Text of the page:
MaG

January 18th, 2011
10:18 am

I have been in this situation – I had an adult son who was murdered almost 3 years ago. I did not donate & did not want to. I doubt his vital organs would have been of any help to anyone as he was stabbed so many times. But, the thought of taking away any part of him was not open for discussion to me. The grief & pain over my loss was too strong & perhaps clouding any rational judgment for me. As far as my decision about donating any parts of myself – again a no. However, I do respect others’ right to do as their conscious leads them to do & I do feel it is a truly selfless act. I admire those that are able to do it. Unless a loved one made me aware that donating is their wish, I would say no. However, my mother wants to donate her body, so I would honor her wishes if were left up to me.

JJ

January 18th, 2011
10:19 am

Stacey – did your husband say WHY he refuses to donate your organs?

Stacey

January 18th, 2011
10:30 am

I used to frequently donate blood and I’ve donated plasma twice. The last few times I tried to donate blood I was unable to due to severe anemia. I signed up for the marrow registry about 15 years ago and have only been contacted once as a possible match but wasn’t eligible because I was pregnant.

Arlo

January 18th, 2011
10:32 am

Of course!!! What good are they buried in the ground or cremated?

JATL

January 18th, 2011
10:33 am

@Stacey (and anyone else who knows the answer) -how does it work if you sign your driver’s license/organ donor card and then die? Don’t your signature and your own wishes trump his permission at that point? I thought if they had a signed card from the dead person, they could go ahead without consulting a family member.

@MaG -sorry incredibly sorry. I completely get where you’re coming from.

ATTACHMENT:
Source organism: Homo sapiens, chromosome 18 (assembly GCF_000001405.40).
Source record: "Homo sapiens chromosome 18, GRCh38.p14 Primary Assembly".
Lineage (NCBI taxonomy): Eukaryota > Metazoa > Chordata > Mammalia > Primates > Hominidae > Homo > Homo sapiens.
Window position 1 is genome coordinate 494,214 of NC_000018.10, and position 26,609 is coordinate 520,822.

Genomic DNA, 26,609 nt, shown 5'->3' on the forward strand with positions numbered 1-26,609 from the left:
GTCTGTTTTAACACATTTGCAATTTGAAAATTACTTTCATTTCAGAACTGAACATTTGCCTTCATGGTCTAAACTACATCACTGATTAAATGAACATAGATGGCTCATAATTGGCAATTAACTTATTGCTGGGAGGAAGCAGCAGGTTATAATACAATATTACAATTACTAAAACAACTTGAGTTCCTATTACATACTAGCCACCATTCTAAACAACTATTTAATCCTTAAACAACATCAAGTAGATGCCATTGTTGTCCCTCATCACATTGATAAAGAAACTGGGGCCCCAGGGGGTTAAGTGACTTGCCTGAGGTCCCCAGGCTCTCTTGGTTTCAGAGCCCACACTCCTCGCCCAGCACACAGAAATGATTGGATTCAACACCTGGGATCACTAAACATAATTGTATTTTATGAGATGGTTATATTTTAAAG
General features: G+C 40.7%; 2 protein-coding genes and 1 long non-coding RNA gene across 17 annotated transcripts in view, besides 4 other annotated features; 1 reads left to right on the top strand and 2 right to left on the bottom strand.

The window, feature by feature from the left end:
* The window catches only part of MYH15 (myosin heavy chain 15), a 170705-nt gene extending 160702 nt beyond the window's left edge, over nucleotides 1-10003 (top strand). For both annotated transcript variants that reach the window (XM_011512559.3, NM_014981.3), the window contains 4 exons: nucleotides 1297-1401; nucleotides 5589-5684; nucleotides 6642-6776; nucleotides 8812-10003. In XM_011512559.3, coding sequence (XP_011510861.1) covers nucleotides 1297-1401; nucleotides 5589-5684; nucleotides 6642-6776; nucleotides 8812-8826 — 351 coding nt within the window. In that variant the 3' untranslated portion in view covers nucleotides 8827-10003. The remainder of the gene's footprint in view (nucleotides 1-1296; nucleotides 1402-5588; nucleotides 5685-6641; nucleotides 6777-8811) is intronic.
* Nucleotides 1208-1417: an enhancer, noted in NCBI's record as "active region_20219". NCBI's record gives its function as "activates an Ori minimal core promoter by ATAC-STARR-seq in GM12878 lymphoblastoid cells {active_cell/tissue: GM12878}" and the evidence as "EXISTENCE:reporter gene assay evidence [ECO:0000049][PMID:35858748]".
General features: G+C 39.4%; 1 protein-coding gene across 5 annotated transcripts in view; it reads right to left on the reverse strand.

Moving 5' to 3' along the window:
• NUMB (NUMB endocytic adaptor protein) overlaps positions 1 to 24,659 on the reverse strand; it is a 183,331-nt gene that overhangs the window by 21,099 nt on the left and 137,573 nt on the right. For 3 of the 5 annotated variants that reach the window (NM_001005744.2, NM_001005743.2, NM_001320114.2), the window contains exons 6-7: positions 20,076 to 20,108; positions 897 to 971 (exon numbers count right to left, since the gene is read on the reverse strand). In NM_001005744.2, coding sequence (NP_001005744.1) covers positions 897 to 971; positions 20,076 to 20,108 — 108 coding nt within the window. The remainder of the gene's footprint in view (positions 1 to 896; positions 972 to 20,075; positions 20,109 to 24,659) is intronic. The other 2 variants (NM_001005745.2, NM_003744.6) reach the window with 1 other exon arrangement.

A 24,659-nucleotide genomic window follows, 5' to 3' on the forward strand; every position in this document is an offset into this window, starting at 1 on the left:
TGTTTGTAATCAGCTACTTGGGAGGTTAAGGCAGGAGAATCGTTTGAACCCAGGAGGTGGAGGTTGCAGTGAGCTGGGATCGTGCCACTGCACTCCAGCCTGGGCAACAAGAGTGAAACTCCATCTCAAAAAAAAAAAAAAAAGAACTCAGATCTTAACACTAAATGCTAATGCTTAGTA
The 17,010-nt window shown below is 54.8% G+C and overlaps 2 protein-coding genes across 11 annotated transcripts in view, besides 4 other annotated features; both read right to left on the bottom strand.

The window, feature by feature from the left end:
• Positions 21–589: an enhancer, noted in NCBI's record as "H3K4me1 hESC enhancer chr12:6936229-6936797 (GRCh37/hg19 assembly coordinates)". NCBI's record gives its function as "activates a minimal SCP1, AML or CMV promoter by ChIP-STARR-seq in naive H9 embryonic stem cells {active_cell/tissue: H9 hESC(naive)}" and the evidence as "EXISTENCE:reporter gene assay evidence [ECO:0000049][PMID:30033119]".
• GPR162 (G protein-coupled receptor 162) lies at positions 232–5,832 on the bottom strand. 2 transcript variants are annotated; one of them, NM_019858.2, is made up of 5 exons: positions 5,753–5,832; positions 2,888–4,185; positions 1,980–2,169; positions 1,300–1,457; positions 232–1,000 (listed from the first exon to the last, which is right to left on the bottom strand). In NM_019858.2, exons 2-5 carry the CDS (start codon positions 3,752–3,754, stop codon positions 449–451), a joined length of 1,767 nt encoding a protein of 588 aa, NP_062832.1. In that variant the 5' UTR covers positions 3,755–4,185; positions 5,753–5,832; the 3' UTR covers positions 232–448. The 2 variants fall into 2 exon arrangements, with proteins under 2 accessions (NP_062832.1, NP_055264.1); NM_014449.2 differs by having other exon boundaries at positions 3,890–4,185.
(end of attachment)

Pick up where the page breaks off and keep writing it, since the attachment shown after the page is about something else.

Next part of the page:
Stacey

January 18th, 2011
10:35 am

@JJ…Religious reasons. We are of the same faith but disagree on this issues.

JJ

January 18th, 2011
10:41 am

Stacey – Thanks. I was just curious….

Queen

January 18th, 2011
10:46 am

Just because you have stipulated donation or carry a card doesn’t mean that you will automatically be a donor. Once you are dead, you have no control over what happens to your body. Your health care surrogate makes the final decisions.

It’s important that EVERYONE, no matter their age or marital status, have a Living Will, a durable medical power of attorney, a will and have a complete discussion with your family and health care provider regarding your wishes. Your next of kin may not be able to make decisions for you if you do not have these documents in place.

DB

January 18th, 2011
11:02 am

My MIL is so into recycling that she was worried about her artificial knees — she has had funeral arrangements for cremation made for 20 years. One day, over a cup of tea, she suddenly had a thought: “I wonder if I need to make sure they know they can take the knees and reuse them when I die?” I almost choked on my tea! I told her that with the advances in joint rehabilitation, there probably wasn’t much after-market for 15 year old artificial knees :-)

Steve

January 18th, 2011
11:11 am

Your last will and testament only concerns your material possessions. You must have a living will or durable power of attorney for healthcare document to truly make your intentions known about what you want done or not done with your body. People don’t understand this. If you become terminal or just unable to make decisions, your healthcare agent will have the document to enforce your wishes. Your loved ones will be upset and don’t need to be guessing or arguing with each other over what you would want. MAKE THE DOCUMENT AND SEVERAL COPIES, LET EVERYONE IN YOUR FAMILY KNOW IT EXISTS.